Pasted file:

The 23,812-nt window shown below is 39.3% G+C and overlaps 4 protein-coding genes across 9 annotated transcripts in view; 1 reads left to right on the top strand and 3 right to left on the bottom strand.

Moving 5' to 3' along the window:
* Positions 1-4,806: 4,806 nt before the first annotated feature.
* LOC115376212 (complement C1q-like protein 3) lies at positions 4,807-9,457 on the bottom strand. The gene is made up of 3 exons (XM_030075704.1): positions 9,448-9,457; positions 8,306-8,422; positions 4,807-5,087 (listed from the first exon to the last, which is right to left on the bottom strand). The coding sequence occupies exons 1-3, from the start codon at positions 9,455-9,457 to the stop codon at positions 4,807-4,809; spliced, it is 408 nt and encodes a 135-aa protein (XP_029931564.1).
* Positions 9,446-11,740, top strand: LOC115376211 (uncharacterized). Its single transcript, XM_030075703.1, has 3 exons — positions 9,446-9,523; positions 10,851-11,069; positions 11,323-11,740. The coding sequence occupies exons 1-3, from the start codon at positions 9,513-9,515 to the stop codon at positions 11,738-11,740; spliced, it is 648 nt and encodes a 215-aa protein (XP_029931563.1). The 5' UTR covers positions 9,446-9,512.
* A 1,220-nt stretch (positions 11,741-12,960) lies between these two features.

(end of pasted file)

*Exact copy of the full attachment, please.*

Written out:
The 23,812-nt window shown below is 39.3% G+C and overlaps 4 protein-coding genes across 9 annotated transcripts in view; 1 reads left to right on the top strand and 3 right to left on the bottom strand.

Moving 5' to 3' along the window:
* Positions 1-4,806: 4,806 nt before the first annotated feature.
* LOC115376212 (complement C1q-like protein 3) lies at positions 4,807-9,457 on the bottom strand. The gene is made up of 3 exons (XM_030075704.1): positions 9,448-9,457; positions 8,306-8,422; positions 4,807-5,087 (listed from the first exon to the last, which is right to left on the bottom strand). The coding sequence occupies exons 1-3, from the start codon at positions 9,455-9,457 to the stop codon at positions 4,807-4,809; spliced, it is 408 nt and encodes a 135-aa protein (XP_029931564.1).
* Positions 9,446-11,740, top strand: LOC115376211 (uncharacterized). Its single transcript, XM_030075703.1, has 3 exons — positions 9,446-9,523; positions 10,851-11,069; positions 11,323-11,740. The coding sequence occupies exons 1-3, from the start codon at positions 9,513-9,515 to the stop codon at positions 11,738-11,740; spliced, it is 648 nt and encodes a 215-aa protein (XP_029931563.1). The 5' UTR covers positions 9,446-9,512.
* A 1,220-nt stretch (positions 11,741-12,960) lies between these two features.